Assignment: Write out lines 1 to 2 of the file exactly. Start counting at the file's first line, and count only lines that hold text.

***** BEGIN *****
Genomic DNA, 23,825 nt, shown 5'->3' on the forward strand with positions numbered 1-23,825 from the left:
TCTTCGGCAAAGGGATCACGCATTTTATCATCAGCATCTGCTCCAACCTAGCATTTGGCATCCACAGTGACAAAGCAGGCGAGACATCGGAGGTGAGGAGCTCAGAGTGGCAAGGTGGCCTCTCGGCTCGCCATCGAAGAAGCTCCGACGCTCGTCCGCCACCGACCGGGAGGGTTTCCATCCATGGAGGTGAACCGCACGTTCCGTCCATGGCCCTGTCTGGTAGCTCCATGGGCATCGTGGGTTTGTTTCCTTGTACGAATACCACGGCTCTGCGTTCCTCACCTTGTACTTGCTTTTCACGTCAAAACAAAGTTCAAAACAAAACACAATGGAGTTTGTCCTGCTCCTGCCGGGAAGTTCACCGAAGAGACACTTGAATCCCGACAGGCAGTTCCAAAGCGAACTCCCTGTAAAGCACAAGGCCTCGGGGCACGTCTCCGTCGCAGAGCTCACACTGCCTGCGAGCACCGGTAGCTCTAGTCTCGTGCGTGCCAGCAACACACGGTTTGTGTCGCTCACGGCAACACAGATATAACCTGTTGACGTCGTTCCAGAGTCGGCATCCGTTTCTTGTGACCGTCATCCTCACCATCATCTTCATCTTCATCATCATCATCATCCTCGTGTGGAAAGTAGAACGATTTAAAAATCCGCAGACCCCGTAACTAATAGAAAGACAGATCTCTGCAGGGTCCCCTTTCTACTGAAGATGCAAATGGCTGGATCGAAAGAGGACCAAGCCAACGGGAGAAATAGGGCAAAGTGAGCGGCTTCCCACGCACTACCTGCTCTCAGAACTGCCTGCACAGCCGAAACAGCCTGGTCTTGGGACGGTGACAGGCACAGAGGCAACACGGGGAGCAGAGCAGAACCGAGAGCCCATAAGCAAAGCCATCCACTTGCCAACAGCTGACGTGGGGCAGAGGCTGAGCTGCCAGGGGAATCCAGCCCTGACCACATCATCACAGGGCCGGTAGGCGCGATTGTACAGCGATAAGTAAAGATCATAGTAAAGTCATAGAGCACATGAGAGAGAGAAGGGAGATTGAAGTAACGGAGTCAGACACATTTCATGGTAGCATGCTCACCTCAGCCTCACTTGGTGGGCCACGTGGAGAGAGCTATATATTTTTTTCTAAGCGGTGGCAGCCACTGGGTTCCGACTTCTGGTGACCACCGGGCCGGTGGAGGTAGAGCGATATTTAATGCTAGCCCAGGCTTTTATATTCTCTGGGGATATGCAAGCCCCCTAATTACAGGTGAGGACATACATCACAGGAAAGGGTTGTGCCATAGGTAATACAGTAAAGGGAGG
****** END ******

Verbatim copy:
Genomic DNA, 23,825 nt, shown 5'->3' on the forward strand with positions numbered 1-23,825 from the left:
TCTTCGGCAAAGGGATCACGCATTTTATCATCAGCATCTGCTCCAACCTAGCATTTGGCATCCACAGTGACAAAGCAGGCGAGACATCGGAGGTGAGGAGCTCAGAGTGGCAAGGTGGCCTCTCGGCTCGCCATCGAAGAAGCTCCGACGCTCGTCCGCCACCGACCGGGAGGGTTTCCATCCATGGAGGTGAACCGCACGTTCCGTCCATGGCCCTGTCTGGTAGCTCCATGGGCATCGTGGGTTTGTTTCCTTGTACGAATACCACGGCTCTGCGTTCCTCACCTTGTACTTGCTTTTCACGTCAAAACAAAGTTCAAAACAAAACACAATGGAGTTTGTCCTGCTCCTGCCGGGAAGTTCACCGAAGAGACACTTGAATCCCGACAGGCAGTTCCAAAGCGAACTCCCTGTAAAGCACAAGGCCTCGGGGCACGTCTCCGTCGCAGAGCTCACACTGCCTGCGAGCACCGGTAGCTCTAGTCTCGTGCGTGCCAGCAACACACGGTTTGTGTCGCTCACGGCAACACAGATATAACCTGTTGACGTCGTTCCAGAGTCGGCATCCGTTTCTTGTGACCGTCATCCTCACCATCATCTTCATCTTCATCATCATCATCATCCTCGTGTGGAAAGTAGAACGATTTAAAAATCCGCAGACCCCGTAACTAATAGAAAGACAGATCTCTGCAGGGTCCCCTTTCTACTGAAGATGCAAATGGCTGGATCGAAAGAGGACCAAGCCAACGGGAGAAATAGGGCAAAGTGAGCGGCTTCCCACGCACTACCTGCTCTCAGAACTGCCTGCACAGCCGAAACAGCCTGGTCTTGGGACGGTGACAGGCACAGAGGCAACACGGGGAGCAGAGCAGAACCGAGAGCCCATAAGCAAAGCCATCCACTTGCCAACAGCTGACGTGGGGCAGAGGCTGAGCTGCCAGGGGAATCCAGCCCTGACCACATCATCACAGGGCCGGTAGGCGCGATTGTACAGCGATAAGTAAAGATCATAGTAAAGTCATAGAGCACATGAGAGAGAGAAGGGAGATTGAAGTAACGGAGTCAGACACATTTCATGGTAGCATGCTCACCTCAGCCTCACTTGGTGGGCCACGTGGAGAGAGCTATATATTTTTTTCTAAGCGGTGGCAGCCACTGGGTTCCGACTTCTGGTGACCACCGGGCCGGTGGAGGTAGAGCGATATTTAATGCTAGCCCAGGCTTTTATATTCTCTGGGGATATGCAAGCCCCCTAATTACAGGTGAGGACATACATCACAGGAAAGGGTTGTGCCATAGGTAATACAGTAAAGGGAGG